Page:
Dunstan Mlambo grilled by Judicial Service Commission over sexual harassment claims

The Gauteng High Court Judge President Dunstan Mlambo being interviewed for the position of Chief Justice. Picture: Timothy Bernard/ African News Agency (ANA)

The Gauteng High Court Judge President Dunstan Mlambo being interviewed for the position of Chief Justice. Picture: Timothy Bernard/ African News Agency (ANA)

Published Feb 4, 2022


Pretoria - In a surprise move, Gauteng Judge President Dunstan Mlambo was asked about unsubstantiated rumours of sexual harassment involving him, during the Judicial Service Commission (JSC) hearing yesterday.

He also defended his track record and denied suggestions that he had a “judicial hit squad” at the Gauteng High Court, Pretoria – including a junior judge – which he used to rig the outcomes of cases through the use of full Bench panels.

The Gauteng High Court Judge President was interviewed for the position of Chief Justice by the JSC yesterday.

Judge Mlambo, the third candidate to be interviewed this week, started his interview by outlining his vision if he was chosen to lead the country’s judiciary.

But things quickly became heated and the gloves came off, and by question time, Judge Mlambo was asked about rumours that he had sexually harassed a woman who applied for an acting judge position.

Advocate Dali Mpofu raised the concerns around the “whispering” of sexual allegations.

Asked whether he knew anything about the allegation and from where it had emerged, Judge Mlambo said he was shocked when he heard about it.

“There is no substance to that. It is a rumour. It is an insidious rumour. I was waiting for someone to come forward and say I was sexually harassed by Judge President Mlambo,” Judge Mlambo said.

“I know as a I sit here, I never sexually harassed anyone.”

As this uncomfortable topic unfolded, Mlambo confirmed that he was not given any warning that he would be asked about this.

While Judge Mlambo said he had no details regarding the allegation, EFF leader Julius Malema said these rumours were usually from female judges who aspired to become judges.

Judge Mlambo said the purpose of this allegation was “clearly to poison my candidature (as chief justice)”. He said the rumour emerged “during the whole chief justice process”.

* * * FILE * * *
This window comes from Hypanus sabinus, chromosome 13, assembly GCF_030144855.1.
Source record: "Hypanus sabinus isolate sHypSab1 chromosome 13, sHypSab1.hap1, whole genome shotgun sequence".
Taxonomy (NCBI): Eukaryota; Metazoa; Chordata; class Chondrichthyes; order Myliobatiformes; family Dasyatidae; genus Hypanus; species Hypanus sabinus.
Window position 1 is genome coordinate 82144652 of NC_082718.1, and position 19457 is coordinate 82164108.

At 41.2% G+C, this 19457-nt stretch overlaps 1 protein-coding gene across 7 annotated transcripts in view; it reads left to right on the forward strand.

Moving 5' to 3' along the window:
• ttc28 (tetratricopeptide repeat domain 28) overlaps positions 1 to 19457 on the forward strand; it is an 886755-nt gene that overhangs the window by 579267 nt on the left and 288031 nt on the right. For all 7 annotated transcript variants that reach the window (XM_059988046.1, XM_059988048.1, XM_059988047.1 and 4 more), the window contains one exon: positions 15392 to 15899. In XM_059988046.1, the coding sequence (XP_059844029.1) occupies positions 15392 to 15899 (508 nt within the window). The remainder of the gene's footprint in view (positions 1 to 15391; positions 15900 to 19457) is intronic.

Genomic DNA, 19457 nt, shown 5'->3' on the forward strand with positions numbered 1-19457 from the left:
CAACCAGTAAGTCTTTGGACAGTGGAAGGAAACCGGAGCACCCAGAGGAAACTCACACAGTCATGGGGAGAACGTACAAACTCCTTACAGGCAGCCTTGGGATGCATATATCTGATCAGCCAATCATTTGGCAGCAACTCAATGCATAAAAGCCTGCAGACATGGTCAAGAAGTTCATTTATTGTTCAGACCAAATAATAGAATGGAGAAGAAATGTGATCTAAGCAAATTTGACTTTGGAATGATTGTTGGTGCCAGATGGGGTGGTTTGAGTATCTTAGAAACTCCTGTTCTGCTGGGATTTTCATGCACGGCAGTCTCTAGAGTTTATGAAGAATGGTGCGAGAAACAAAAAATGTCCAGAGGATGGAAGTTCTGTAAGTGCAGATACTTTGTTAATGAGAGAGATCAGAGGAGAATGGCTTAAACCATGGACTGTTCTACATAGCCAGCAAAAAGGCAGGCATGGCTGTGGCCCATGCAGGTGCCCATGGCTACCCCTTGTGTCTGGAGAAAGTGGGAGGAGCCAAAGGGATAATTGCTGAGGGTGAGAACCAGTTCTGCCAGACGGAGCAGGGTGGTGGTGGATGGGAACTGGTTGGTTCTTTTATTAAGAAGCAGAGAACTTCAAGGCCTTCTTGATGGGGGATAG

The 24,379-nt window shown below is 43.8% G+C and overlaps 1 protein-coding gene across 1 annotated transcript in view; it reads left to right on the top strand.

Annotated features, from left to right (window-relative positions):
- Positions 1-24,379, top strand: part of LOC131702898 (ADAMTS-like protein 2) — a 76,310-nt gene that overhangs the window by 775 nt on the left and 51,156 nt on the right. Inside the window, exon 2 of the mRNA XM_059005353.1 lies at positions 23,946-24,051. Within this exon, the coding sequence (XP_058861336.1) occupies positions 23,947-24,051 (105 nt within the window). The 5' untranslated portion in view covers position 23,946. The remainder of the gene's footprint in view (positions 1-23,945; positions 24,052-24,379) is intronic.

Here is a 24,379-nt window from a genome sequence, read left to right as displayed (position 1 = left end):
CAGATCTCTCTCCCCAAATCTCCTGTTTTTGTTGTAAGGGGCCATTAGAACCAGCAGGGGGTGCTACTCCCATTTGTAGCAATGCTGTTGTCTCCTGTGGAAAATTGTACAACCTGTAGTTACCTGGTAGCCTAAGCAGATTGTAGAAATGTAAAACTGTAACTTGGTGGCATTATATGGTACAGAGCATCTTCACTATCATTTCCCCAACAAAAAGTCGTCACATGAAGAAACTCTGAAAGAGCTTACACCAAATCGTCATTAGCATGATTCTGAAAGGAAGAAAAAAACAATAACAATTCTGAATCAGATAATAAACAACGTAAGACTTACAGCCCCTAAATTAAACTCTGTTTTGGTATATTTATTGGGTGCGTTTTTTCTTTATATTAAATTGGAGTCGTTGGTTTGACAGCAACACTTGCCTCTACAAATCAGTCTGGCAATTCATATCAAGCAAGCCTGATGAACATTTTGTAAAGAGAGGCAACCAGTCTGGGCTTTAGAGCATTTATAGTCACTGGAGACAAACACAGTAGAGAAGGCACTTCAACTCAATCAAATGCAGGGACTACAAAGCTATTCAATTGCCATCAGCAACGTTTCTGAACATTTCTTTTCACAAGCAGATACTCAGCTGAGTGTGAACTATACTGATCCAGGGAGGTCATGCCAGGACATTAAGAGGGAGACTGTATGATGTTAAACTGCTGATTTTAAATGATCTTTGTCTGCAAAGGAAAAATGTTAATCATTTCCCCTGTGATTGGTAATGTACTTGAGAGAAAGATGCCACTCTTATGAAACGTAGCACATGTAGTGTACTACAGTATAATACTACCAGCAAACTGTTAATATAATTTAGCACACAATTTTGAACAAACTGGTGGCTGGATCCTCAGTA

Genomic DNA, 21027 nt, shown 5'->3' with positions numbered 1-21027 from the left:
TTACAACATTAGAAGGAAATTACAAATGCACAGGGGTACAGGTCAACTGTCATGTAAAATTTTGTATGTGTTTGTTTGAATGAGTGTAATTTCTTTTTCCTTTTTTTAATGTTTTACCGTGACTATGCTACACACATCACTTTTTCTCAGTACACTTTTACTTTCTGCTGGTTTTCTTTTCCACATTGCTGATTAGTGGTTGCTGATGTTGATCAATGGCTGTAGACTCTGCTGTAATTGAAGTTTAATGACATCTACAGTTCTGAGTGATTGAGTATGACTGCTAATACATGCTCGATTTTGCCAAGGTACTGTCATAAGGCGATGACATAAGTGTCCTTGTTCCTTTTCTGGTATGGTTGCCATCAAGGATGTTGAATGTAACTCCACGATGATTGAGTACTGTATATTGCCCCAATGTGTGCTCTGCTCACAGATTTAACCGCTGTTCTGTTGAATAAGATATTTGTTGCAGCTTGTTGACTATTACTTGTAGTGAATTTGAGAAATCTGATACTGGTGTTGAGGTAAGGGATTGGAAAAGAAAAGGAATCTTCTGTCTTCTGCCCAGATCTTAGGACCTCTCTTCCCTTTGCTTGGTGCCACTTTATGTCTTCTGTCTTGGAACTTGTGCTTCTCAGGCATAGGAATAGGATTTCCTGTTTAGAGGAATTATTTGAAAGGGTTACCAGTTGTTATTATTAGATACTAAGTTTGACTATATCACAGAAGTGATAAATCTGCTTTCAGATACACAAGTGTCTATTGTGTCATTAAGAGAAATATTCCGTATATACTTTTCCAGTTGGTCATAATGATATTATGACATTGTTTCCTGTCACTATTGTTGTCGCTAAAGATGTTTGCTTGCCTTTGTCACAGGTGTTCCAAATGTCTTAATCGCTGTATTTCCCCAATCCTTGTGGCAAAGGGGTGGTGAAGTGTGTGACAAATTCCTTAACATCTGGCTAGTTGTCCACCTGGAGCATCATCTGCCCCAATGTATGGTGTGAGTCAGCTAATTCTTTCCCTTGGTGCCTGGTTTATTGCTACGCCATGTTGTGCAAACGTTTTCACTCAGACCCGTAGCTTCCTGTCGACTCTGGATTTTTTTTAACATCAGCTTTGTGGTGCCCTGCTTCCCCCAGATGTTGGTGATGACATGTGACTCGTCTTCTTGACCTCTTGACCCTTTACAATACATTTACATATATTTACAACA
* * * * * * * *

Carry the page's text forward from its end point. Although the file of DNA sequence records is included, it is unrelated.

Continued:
A retired judge from the Western Cape phoned him and said she had heard “something disturbing”.

He was told there was a rumour that he had sexually harassed someone, but the retired judge who phoned him would not give him a name or details.

“I did not take it further because rumours are difficult to pin. I feel pained about this rumour and the fact that it came out during my interview,” Judge Mlambo said.

Mpofu said such serious allegations should be dealt with during the interview as it would be a massive embarrassment for the JSC if these allegations were found to be true, if he were appointed to head the judiciary.

Mpofu also reminded Judge Mlambo that should the allegations be true, he could face impeachment.

Judge Mlambo said he wished his accuser would come forward, so that he could deal with the matter.

Chairperson of the commission, Acting Deputy President of the Supreme Court of Appeal Xola Petse, late yesterday ruled that questions and answers to Judge Mlambo about the sexual harassment rumours must be expunged from the record when he is considered for the Chief Justice appointment.

Judge Petse said fairness dictated that those rumours must be disregarded as there was no formal complaint and Judge Mlambo was not warned about the questions beforehand.

In his vision statement earlier, Judge Mlambo said that if he was appointed chief justice, he would seek to enforce oversight and accountability of the judiciary.

He would address its operations to improve efficiency and initiate discussions with the executive for the judiciary to become totally independent from the government.

He told the commission that one of his main aims was to modernise the courts around the country by embracing technology to improve court operations and the judiciary.

The Gauteng division – the Johannesburg and Pretoria High Courts, which fall under him – has successfully embarked on the Caselines System, an online method of filing court documents.

This is a pilot project which started in the Gauteng division and was earmarked to be rolled out to the other divisions.

Judge Mlambo said he also believed in visible leadership to instil confidence in those he led.

“A leader leads by example. If I am appointed I will also expand my efforts to see that we continue to facilitate the independence of the judiciary. My vision is to see an efficient and effective judiciary that is able to live up to its role in the Constitution.”

Judge Mlambo expressed his concern about a loss of confidence in the judiciary and the rule of law. He said he found that the judiciary operated in a “somehow toxic environment” as a result of a polarised and political space and that it was attacked on several fronts.

Judge Mlambo said while there had been “unfounded claims” of corruption against judges, it was more worrying that there was growing corruption regarding court operations.

During question time, Judge Mlambo was also grilled about judgments he was claimed to have made “in favour of the present administration” and “against the previous administration”.

Pretoria News